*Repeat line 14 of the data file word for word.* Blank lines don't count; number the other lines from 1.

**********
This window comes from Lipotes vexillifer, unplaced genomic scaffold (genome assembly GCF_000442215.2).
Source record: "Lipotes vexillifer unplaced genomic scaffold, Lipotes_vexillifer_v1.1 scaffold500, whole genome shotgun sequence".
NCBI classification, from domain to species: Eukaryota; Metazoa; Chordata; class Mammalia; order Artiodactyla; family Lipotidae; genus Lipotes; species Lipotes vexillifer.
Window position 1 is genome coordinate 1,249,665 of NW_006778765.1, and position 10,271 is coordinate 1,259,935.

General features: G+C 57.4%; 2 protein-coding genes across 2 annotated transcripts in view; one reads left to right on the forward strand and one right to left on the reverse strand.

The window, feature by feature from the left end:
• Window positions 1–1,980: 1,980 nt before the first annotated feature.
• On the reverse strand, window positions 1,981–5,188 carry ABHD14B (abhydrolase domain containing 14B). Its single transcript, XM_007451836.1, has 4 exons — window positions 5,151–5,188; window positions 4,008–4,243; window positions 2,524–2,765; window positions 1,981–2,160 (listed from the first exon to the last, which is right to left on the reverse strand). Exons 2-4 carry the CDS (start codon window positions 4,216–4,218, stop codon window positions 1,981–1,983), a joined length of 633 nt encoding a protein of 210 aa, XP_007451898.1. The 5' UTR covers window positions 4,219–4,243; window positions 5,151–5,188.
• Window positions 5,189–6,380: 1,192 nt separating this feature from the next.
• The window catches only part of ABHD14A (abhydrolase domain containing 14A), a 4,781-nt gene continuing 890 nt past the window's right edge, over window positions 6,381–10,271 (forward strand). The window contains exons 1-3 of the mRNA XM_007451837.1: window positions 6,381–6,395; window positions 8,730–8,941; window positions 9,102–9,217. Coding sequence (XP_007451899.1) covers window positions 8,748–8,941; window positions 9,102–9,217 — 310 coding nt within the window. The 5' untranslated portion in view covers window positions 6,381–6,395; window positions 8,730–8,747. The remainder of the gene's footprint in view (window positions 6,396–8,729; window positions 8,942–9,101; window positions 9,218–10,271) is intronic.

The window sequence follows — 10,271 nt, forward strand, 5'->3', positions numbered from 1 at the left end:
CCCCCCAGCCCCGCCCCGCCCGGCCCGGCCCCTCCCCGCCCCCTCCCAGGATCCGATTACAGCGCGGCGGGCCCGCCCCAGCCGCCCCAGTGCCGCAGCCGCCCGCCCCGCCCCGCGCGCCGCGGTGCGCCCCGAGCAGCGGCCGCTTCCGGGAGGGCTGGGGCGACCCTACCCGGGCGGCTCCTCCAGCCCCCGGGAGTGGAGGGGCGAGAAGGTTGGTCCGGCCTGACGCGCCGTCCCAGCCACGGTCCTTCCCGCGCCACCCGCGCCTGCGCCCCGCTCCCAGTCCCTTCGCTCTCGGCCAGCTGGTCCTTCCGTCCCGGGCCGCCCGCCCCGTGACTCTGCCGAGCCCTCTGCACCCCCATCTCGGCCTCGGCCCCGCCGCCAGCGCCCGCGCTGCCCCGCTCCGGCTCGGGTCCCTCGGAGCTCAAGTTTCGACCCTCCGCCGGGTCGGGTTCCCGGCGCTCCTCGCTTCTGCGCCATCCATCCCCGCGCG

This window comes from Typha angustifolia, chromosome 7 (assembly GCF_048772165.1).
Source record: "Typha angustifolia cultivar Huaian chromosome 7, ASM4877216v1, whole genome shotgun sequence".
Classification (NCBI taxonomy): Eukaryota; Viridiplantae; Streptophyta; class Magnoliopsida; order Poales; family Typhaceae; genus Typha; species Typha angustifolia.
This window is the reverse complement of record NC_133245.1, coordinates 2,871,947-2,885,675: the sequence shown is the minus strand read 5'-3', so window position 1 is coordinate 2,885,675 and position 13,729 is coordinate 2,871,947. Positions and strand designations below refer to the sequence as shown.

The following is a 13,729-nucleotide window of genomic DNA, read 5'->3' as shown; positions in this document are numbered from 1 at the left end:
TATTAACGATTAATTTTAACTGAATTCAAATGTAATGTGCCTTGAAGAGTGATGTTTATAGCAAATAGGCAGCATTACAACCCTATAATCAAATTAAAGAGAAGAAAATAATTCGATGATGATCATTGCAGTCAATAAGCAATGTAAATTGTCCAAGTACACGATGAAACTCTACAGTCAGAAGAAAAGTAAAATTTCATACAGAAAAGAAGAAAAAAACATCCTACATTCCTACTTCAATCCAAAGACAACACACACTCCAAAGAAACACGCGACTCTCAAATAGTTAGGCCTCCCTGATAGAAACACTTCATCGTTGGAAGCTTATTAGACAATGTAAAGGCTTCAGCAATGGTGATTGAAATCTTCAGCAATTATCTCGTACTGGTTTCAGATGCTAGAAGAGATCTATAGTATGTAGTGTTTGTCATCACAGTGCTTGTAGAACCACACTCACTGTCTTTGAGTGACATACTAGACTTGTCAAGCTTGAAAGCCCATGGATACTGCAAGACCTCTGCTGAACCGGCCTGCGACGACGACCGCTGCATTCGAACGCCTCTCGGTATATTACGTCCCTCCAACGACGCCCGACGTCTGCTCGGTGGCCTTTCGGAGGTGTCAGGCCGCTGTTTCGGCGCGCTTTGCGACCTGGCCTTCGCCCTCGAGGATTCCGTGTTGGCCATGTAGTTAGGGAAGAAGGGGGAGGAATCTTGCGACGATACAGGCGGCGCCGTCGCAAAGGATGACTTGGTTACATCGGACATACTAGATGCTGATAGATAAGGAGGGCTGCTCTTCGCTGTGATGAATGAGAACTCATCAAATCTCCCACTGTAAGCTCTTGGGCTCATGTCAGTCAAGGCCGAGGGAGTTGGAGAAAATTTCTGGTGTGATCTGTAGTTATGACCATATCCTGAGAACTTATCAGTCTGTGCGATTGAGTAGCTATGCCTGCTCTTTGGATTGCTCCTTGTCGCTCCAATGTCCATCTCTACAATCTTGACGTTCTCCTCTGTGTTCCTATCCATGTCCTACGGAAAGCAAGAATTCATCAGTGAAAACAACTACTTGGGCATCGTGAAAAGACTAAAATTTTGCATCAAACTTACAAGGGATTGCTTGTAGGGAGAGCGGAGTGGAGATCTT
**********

Source record: "Typha angustifolia cultivar Huaian chromosome 7, ASM4877216v1, whole genome shotgun sequence".